BOSTON — Clay Buchholz might have been pitching for his job, and the interview certainly didn’t go well.
The Red Sox starter actually opened Thursday’s game against the Colorado Rockies strong, as he pitched three perfect innings and his stuff looked good. But on his second time through the Rockies’ order, Buchholz imploded, giving up three two-run homers over the fourth and fifth innings to put the Red Sox in a 6-2 hole.
And when John Farrell was asked if the team would have to reassess Buchholz’s spot in the rotation, the Red Sox skipper said there’d be some talking to do.
“Yeah, (Red Sox president) Dave (Dombrowski) and I and (pitching coach) Carl (Willis), we always have conversations about every guy, so this would be no different,” Farrell said. “We know that Eddie (Rodriguez is) soon to, or ready probably to come back to us, but there’s been no decision made as of right now.”
Rodriguez is set to pitch a bullpen Friday and his next rehab start is scheduled for Sunday in Pawtucket. But he pitched seven innings of one-run ball with seven strikeouts in Triple-A on Tuesday, which certainly won’t help Buchholz. Not to mention, Buchholz’s troubles are with location, as he feels fine, is mechanically sound and his three homers Thursday came on three different pitches — a curveball, a fastball and a changeup.
“When you grade out the stuff, he’s still throwing in the low 90s,” Farrell said. “He’s touched 94, 95 (mph) on occasion. You see the finish to the secondary pitches that are there, and yet when not there, that’s when the issue has risen. This game is a huge game of confidence, and I would venture to say Clay’s is a bit shaken. So, it’s not a physical ailment here.”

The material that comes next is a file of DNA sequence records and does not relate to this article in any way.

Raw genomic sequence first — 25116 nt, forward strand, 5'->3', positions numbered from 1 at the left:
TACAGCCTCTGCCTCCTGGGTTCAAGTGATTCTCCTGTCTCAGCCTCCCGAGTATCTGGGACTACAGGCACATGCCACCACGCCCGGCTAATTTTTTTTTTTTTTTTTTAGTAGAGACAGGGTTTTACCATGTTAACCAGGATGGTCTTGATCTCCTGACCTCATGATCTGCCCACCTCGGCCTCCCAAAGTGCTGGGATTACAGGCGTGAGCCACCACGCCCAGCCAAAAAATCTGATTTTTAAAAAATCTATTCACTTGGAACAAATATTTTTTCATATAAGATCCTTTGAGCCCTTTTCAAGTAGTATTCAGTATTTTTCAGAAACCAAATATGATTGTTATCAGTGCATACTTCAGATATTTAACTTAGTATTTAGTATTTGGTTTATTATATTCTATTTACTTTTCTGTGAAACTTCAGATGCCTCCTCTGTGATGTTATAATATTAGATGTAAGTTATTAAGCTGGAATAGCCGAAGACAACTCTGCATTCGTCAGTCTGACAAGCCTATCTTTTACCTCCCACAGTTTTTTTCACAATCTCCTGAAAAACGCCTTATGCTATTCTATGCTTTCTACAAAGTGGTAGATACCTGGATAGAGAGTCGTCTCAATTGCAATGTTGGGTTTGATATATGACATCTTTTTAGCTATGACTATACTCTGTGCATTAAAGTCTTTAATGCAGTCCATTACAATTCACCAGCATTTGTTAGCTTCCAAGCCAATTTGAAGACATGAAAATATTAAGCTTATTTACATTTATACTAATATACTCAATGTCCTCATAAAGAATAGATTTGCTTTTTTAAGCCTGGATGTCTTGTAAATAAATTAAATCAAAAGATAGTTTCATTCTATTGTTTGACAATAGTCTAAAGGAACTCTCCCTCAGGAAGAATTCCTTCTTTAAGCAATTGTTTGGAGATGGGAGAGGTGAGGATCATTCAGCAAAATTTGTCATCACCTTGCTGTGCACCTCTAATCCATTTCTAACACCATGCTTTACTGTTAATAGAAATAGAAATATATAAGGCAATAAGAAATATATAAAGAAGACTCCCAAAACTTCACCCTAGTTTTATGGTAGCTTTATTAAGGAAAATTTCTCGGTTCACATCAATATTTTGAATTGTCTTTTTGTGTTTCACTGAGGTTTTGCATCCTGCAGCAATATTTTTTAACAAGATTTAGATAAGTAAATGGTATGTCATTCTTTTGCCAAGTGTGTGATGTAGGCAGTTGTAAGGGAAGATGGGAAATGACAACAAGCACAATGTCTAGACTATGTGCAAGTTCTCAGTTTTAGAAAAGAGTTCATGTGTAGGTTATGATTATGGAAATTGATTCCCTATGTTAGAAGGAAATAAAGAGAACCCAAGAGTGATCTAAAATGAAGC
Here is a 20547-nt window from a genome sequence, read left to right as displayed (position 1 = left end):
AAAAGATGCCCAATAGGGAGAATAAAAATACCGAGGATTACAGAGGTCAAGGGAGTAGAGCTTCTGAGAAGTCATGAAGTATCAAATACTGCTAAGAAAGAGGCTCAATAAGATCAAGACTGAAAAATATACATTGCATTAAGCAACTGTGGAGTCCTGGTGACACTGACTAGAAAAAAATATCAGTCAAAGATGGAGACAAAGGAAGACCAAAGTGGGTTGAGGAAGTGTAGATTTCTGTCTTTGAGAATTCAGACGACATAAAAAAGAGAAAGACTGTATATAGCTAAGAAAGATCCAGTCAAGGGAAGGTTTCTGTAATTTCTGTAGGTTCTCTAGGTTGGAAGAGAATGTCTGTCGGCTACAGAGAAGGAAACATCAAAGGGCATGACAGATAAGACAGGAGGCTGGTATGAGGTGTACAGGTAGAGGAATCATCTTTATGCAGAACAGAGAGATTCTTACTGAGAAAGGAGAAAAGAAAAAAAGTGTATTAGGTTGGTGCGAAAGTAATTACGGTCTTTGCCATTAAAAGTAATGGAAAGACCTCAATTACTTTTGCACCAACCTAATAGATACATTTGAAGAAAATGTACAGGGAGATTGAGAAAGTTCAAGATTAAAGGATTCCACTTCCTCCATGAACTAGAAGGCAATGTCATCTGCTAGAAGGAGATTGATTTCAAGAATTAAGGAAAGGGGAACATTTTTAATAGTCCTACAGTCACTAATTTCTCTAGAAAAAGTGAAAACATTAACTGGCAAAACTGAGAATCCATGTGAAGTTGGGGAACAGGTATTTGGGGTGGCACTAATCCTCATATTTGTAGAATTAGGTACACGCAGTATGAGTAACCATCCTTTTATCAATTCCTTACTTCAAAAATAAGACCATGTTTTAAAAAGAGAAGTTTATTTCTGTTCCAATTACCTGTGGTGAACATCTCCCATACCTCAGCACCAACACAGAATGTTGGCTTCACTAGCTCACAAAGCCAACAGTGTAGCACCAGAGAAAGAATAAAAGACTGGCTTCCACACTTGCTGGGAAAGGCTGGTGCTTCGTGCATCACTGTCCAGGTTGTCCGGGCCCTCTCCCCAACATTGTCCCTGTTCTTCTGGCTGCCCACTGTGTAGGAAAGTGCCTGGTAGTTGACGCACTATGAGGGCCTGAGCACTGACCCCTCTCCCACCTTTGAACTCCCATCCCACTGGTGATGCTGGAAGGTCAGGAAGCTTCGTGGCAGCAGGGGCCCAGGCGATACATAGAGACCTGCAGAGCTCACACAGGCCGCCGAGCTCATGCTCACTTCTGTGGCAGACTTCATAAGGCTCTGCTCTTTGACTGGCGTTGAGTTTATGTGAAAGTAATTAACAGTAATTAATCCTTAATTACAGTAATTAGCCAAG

Buchholz knows he’s not pulling his weight, too.
“I’m not demoralized. The team’s still winning,” Buchholz said. “I’m basically the one that’s struggling. The only one that’s struggling. I guess it’s better that way than to have three out of five guys struggling. The other guys are doing a really good job of picking up the slack that I’m leaving behind. You figure it has to change sooner or later. I feel as good as I’ve felt in two-and-a-half, three years, so I’ve got to find a way to get through it.”
He won’t blame anyone, either, if he does lose his spot.
“That’s out of my pay grade,” Buchholz said. “I can’t worry about that. I’m here to pitch. If I don’t have a spot, that’s part of it. There’s a saying, if you don’t like it, pitch better, so I guess that’s what it comes down to.”
Here are some more notes from Thursday’s loss.
— Jackie Bradley Jr.’s 29-game hitting streak ended Thursday, but that means Xander Bogaerts now has the longest streak in Major League Baseball at 19 games after he singled in the first inning.
— David Ortiz set some records (again) with a two-run home run and a double. Big Papi’s homer was his 208th at Fenway, tying Jim Rice for third on the all-time list there. His two extra-base hits passed Ty Cobb for 13th place on the all-time list and he also passed Wade Boggs for sole possession of sixth on Fenway’s all-time runs list with 615.
— The Red Sox’s offense cooled off Thursday, but they’re still jumping out to early leads. They’ve scored 51 first-inning runs in 47 games and have scored multiple runs in the opening frame 19 times this season.
— “Dog Day at Fenway” is happening Monday, June 27, when fans can come to Fenway Park with their dogs from 5:30 p.m. until 8:30 p.m. The big concourse will have a “dog park” with pet-friendly businesses, activities and water bowls, and fans and their furry friends can go onto the warning track to take photos in front of the Green Monster. Fans also can take photos with the World Series trophies.
Tickets are on sale for $10 for adults, and children under 14 and dogs can get in free. You can get them at redsox.com/dogdayatfenway.
Thumbnail photo via David Butler II/USA TODAY Sports Images
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